What I really want to answer is how I care for my creative when the seas of my life are turbulent, the people in my life are living though great change, and I am the one at home, in harbor, doing my own work while tossed by the choppy surf.


I do things that I can complete.

I write small things like cards that I plunk a stamp on to and put in the mail basket.

I plant kale and tomatoes, fertilize, stake, and water them.

I sew because it is a task I can complete and call done.



If one part of my life is upsetting me because of all that is out of my control, I feed the yearning to keep things together by doing just that, in some other way.


I sew summer clothing and save my sanity.

The kale and tomatoes lean out of the soil for sunshine.

My kids do a year’s worth of college laundry and get ready to lift off for their summer jobs and adventures.


I run along at 5/8” seam allowance, hem with a slim silver needle, tug thread though fiber and let this action receive all my good judgment. I am here if the emerging adults in my house need me. They know where to find me.


The only thing I can be sure of is change.

At least I will be dressed for it.





Recommended Posts
Showing 8 comments
  • Janet

    “Done is beautiful.” That’s my favorite SBB motto. Maybe for the offspring there’s a variation? Not quite done is beautiful, too. I’m craving what’s beautiful, simple, clear in these stormy seas, too. Planted some sunflowers. Xooo

    • Suzi

      Janet, you are a sunflower in my life, always turning your face towards the sun. I got that motto from Carolyn Kostopolus, who ran a costume shop I worked in, in NYC. Done is beautiful…what a relief that perfect is not required. This makes me breathe more easily today. Hugs to your chickens. xoS

  • Julie Bond Genovese

    At least I will be dressed for it!!! Bwahahaha! (As I sit here braless and NOT at the ready, should my emerging adults need a ride out into the storm. But hubby is home, so we’re *covered* so to speak.) xoxoxo

    • Suzi

      Oh Joolz, will you come to IWWG this summer? Let’s plot some sort of meet-up. I would love to write with you. Love and hugs, S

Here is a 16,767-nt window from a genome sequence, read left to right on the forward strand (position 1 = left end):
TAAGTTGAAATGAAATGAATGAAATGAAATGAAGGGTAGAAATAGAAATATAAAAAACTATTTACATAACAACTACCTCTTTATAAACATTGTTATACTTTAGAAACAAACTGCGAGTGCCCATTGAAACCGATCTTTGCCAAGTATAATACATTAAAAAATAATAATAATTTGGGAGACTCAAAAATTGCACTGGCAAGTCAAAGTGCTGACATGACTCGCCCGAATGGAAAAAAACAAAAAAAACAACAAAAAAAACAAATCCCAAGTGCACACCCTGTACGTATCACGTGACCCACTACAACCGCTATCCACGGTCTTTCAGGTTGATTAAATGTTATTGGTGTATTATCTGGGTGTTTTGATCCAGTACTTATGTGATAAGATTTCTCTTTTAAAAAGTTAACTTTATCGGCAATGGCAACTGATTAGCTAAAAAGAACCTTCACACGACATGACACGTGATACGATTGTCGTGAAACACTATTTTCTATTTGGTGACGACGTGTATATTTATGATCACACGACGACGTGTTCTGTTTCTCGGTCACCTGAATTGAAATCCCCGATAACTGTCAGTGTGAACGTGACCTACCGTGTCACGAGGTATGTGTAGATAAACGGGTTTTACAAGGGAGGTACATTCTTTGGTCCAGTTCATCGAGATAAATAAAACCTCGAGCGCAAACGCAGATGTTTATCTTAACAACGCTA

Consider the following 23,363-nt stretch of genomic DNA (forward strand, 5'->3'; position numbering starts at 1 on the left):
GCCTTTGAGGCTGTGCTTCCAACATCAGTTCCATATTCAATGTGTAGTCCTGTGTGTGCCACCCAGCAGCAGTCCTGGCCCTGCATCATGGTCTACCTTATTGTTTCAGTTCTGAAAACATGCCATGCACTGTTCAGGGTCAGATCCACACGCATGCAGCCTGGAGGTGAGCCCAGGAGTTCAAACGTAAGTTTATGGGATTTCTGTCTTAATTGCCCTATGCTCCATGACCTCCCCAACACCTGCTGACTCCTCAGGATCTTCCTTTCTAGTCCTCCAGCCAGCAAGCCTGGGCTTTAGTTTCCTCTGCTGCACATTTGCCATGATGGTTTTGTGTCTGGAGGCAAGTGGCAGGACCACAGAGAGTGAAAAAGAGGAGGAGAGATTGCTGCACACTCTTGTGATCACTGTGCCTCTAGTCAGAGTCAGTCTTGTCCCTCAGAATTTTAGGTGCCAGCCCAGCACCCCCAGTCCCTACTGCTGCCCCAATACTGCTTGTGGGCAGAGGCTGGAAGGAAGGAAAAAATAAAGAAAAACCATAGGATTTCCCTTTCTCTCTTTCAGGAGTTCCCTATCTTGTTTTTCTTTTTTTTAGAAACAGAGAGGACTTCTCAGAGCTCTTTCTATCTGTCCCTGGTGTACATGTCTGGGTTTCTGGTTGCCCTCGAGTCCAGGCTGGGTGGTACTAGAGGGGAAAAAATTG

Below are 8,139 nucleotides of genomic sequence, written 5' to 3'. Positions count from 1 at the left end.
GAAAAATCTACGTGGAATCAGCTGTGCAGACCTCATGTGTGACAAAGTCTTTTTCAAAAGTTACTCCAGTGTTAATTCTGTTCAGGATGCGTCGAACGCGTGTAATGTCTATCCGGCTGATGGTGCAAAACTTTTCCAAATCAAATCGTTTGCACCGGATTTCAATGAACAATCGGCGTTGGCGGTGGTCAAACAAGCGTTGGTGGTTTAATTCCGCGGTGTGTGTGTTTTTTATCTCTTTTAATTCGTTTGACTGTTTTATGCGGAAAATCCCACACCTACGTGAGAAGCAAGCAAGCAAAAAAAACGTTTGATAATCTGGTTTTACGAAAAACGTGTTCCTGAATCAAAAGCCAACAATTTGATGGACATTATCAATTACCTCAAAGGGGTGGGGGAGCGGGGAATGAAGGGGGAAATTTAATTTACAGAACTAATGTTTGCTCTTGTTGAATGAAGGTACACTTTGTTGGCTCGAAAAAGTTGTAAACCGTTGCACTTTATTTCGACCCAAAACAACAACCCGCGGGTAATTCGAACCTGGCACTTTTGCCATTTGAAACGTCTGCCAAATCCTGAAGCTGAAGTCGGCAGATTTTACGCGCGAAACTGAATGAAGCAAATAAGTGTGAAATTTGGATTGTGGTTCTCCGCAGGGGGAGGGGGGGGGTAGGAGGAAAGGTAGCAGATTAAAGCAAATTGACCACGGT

• Jennifer Gandin Le

    This reminds me that I’ve got a sack full of fabric and patterns for some cute summer clothes chosen two years ago , just before I got pregnant with this second child. Maybe I need to take some measurements of this new body of mine and pull out that old sewing machine. Oh, how I wish we could sit next to each other and go. xoxo

    • Suzi

      Oh Tex, this makes me so happy. I will sew with you in my heart. I do pretty much everything with you in my heart, but now, I will add sewing. I wore my apron creation to the Powder Keg last night and learned another of my writers is sews. Thread, needles, making sense with our hands. Barbara Rickman sent me two stunning poems about fiber, thread, and needles yesterday after reading this post. Seems we swim with these acts and images, all of us. Love to you honeypot, S

      • Tasha

        As you know this is a main theme of mine too, this connection between the work we do with our hands, our hearts, and how it impacts the world around us. I would love to read those poems if there’s any way you can share them … In any case thanks for being here and continuing to share your thoughts in turbulent times!

  • nancy moon

    Hi Suzi. I have missed you. I am done with so many things, and I find myself migrating to those things that make me feel….like me. And you came to my mind. So I’m here again reading your fabulous posts. Are you coming to my area anytime soon so we can have a cup of tea? Much love, and eager to hear more about Armenia.